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Google Search Commands

Search within a site, browse archival info, locate resources in specific domains


While more people use Google than any other search engine on the Web, most do not realize that there is much more to this mammoth search index than meets the eye: an amazing repertoire of specific Google search commands that can help Web searchers find what they're looking for, fast. Here are 13 Google search commands that will make your searches as efficient as possible.

1. Find a specific phrase

If you want Google to find a specific phrase that has words in a specific order, than you want to use quotation marks. Quotation marks tell Google to only retrieve Web pages with your words in the exact order and proximity that you typed them....keep reading

2. Locate a particular file format

Google doesn't just index Web pages, aka HTML. You can use Google to find virtually any kind of file format available, including PDF files, Word documents, and Excel spreadsheets....keep reading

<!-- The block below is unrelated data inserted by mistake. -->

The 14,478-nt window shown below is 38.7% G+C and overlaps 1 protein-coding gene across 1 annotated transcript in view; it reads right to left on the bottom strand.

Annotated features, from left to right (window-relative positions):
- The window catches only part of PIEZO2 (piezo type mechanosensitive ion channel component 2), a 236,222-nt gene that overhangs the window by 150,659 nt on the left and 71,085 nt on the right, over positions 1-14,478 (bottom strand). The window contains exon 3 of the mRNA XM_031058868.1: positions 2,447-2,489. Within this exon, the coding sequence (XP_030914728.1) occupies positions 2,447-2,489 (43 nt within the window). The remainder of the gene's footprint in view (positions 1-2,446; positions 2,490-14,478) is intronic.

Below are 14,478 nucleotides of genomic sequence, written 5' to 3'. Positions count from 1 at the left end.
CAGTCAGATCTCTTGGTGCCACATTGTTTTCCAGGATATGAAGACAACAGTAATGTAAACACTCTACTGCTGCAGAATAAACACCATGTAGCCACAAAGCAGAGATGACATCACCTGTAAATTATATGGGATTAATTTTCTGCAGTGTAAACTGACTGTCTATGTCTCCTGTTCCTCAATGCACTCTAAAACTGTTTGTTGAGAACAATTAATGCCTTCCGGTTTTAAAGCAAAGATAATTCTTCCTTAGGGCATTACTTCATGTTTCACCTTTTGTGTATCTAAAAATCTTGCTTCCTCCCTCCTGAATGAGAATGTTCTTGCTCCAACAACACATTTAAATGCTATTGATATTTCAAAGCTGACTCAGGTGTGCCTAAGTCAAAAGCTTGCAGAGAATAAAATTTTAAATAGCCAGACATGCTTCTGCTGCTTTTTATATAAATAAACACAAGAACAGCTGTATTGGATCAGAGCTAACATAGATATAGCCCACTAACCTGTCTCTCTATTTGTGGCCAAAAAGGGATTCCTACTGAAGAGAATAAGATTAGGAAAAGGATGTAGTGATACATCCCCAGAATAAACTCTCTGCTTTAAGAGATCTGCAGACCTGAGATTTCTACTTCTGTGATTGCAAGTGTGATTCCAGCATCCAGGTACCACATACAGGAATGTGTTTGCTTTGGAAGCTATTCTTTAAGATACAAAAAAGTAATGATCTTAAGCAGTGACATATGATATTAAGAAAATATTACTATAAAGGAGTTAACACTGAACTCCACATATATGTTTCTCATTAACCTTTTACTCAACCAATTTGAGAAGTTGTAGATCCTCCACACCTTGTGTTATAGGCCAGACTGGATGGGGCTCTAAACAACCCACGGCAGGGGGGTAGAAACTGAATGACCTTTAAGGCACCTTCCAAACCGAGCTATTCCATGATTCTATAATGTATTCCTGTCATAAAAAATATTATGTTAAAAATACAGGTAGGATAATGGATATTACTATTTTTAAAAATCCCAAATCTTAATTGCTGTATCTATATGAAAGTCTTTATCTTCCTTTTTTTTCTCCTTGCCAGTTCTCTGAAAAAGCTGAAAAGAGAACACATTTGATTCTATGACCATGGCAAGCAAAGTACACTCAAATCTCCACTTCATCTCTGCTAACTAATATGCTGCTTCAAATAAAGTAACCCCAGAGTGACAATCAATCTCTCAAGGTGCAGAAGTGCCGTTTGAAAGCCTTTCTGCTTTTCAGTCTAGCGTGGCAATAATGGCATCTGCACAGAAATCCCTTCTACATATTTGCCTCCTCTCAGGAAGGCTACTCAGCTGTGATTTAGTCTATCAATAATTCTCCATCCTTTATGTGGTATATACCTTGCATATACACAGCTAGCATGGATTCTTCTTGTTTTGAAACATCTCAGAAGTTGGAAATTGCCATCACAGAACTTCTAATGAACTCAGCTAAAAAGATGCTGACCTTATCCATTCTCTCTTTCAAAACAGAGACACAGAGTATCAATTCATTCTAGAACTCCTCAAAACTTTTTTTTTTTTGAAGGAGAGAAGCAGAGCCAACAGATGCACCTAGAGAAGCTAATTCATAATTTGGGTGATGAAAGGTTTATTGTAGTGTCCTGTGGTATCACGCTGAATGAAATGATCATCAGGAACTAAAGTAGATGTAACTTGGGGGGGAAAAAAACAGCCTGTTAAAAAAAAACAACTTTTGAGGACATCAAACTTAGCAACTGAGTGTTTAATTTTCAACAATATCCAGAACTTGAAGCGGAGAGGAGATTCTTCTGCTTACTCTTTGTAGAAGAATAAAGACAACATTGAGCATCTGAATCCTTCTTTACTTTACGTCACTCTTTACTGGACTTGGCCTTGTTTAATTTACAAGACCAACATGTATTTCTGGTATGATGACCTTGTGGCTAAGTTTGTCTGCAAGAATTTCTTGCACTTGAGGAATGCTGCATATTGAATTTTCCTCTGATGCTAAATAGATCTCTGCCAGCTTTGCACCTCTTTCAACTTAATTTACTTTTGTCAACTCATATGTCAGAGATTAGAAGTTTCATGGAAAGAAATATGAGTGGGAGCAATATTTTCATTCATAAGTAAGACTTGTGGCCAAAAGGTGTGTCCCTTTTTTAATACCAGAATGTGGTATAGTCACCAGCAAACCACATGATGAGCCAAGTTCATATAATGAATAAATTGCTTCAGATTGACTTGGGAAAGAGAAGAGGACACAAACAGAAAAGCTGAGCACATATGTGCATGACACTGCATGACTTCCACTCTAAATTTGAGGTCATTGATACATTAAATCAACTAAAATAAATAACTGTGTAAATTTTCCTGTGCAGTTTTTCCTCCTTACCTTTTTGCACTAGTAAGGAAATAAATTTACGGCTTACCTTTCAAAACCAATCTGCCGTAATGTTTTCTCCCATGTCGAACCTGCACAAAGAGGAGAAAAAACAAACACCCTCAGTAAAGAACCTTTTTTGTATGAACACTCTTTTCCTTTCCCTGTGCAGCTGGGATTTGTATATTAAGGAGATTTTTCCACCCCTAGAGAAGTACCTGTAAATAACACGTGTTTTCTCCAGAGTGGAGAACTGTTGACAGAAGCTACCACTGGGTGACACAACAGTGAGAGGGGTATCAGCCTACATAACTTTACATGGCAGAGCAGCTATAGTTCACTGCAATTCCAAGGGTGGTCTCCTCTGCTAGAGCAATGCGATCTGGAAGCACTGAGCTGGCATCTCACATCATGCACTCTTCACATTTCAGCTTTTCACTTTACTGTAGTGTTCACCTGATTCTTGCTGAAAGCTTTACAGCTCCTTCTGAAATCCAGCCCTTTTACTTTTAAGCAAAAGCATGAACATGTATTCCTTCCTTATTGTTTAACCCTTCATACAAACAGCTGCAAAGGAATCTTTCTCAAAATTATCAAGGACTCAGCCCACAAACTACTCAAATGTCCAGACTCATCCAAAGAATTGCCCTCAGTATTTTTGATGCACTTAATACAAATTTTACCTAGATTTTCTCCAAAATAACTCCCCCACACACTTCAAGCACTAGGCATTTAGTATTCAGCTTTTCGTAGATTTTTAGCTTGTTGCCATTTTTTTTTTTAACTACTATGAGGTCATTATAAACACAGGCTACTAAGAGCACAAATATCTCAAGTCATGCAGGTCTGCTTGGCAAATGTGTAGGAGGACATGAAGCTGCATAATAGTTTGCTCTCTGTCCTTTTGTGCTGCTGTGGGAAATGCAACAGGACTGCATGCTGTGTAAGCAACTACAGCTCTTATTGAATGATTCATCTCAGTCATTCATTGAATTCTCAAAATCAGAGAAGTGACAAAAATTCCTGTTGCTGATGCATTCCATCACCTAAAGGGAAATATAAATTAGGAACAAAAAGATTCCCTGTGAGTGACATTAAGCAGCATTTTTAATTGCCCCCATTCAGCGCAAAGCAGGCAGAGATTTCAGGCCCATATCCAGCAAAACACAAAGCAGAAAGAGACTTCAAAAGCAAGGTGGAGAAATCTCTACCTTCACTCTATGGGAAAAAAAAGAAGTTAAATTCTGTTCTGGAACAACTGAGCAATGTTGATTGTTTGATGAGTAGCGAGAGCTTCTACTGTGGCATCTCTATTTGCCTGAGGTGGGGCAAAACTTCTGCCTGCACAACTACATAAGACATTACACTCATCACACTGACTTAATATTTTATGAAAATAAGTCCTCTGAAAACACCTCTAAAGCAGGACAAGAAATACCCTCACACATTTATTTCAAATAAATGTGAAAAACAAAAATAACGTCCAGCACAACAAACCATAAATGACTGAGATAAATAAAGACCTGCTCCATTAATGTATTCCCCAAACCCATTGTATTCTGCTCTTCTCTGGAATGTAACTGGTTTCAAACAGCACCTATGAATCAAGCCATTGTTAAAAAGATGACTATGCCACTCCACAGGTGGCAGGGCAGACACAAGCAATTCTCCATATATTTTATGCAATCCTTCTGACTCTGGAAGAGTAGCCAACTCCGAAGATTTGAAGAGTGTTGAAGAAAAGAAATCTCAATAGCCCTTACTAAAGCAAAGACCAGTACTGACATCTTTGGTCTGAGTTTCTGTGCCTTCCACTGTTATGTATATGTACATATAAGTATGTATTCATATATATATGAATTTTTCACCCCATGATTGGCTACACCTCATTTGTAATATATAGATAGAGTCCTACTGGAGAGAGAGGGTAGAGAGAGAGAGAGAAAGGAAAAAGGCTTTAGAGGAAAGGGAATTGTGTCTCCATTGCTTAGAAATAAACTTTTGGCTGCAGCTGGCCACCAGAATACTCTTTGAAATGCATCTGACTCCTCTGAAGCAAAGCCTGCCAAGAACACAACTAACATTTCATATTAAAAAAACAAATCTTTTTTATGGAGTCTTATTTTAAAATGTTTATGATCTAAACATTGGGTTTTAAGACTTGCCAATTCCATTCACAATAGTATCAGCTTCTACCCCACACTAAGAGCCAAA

3. Get a definition

Don't waste time thumbing through a dictionary. You can use Google to find the definition of any word or acronym....keep reading

4. See the cached version of a Web site

If a site has been taken down, you can't see it anymore, right? Not necessarily. Google's cache command can retrieve archived versions of most Web sites online....keep reading

5. Search for more than one word within a Web address

Looking for specific words within a Web address? Google's "allinurl" search command retrieves all specified words that appear in the URL of a Web site.....keep reading

6. Search within Web page titles

Web page titles are found at the top of your Web browser and within search results. You can restrict your Google search to only Web page titles with the "allintitle" search command....keep reading

7. Find information about any Web site

Get an instant snapshot of any Web site with the "info:" command, a unique Google search operator that retrieves a complete set of information....keep reading

8. Search for a word within an URL

If you want to find a specific word and restrict your search only to URLs, you can use the "inurl" search command to accomplish this....keep reading

9. See sites that link to a specific site

Using "link:URL" (with URL representing your specific Web address), you can see which sites link to any other site. This is especially useful for Web site owners.....keep reading

10. Find movie information and theater showtimes

Want to go see a movie? Simply type "movies" or "movie" into the Google search field, and Google will retrieve a brief movie summary as well as local theater showtimes....keep reading

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